A 5-0 Vicryl Rapide suture was used in skin suturing in 9 children (6 males and 3 females; mean age, 12.4 mo), including 6 children undergoing removal of vestigial toes and construction of interdigital spaces with the bell-bottom flap procedure and 3 children undergoing only removal of vestigial toes with the dorsal zigzag procedure. Patient age ranged from 11 months to 6 years. All operations were performed by the same experienced plastic surgeon. The flaps were confirmed to give a wide and deep interdigital space. Surgery was completed without skin grafting or joint fixation with Kirschner wires in all cases. All children were discharged from hospital the day after surgery. In all cases, the Vicryl Rapide suture used for skin suturing disappeared completely by 3 weeks after surgery, and thus no removal of residual suture was required. No postoperative complications, such as suture abscess, wound dehiscence, or skin ulcer, were observed. During a mean 24-month postoperative follow-up, no elevation of the interdigital space due to hypertrophic scarring or scar contracture was observed, and thus no revision surgery was required. Cosmetic outcomes were also satisfactory.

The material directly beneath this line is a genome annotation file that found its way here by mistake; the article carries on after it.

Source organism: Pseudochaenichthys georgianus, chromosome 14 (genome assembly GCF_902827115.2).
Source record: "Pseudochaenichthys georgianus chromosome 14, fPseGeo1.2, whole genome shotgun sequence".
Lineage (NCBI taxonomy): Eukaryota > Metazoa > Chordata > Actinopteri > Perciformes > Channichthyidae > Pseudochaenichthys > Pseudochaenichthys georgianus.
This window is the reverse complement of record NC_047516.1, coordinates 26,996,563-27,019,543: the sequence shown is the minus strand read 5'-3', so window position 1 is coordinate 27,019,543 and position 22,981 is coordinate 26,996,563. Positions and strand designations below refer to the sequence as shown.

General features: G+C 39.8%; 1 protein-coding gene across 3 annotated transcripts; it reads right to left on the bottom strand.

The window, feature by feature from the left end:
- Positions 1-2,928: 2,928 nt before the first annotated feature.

A 16-month-old girl had right lateral ray polydactyly with no syndactyly of the fourth interdigital space (Fig. 2A). Removal of the fifth toe was planned based on its appearance and x-ray findings, and the sixth toe was constructed using a dorsal zigzag incisional line (Fig. 2B). Bathing and taping therapy were started 2 weeks after surgery (Fig. 2C). All sutures had disappeared by 3 weeks after surgery (Fig. 2D). No early postoperative complications, such as suture abscess and wound dehiscence, were observed. A favorable cosmetic outcome was obtained with no flap pigmentation or scar contracture for 12 months after surgery (Fig. 2E).
A 11-month-old boy had right lateral ray polydactyly with the fourth interdigital space showing syndactyly extending to the distal interphalangeal joint (Fig. 3A). Removal of the fifth toe was planned based on its appearance and x-ray findings, and the sixth toe and fourth interdigital space were constructed by the bell-bottom flap surgical technique using Vicryl Rapide (Fig. 3B). Excellent blood flow was achieved in the 4 flaps showing no partial necrosis after surgery. Bathing and taping therapy were started 2 weeks after surgery (Fig. 3C). Similar to case 1, all sutures had disappeared by 3 weeks after surgery (Fig. 3D). No early postoperative complications, such as suture abscess or wound dehiscence, were observed. The patient showed a favorable clinical course with no web formation, hypertrophic scarring, or flap pigmentation for 12 months after the operation (Fig. 3E).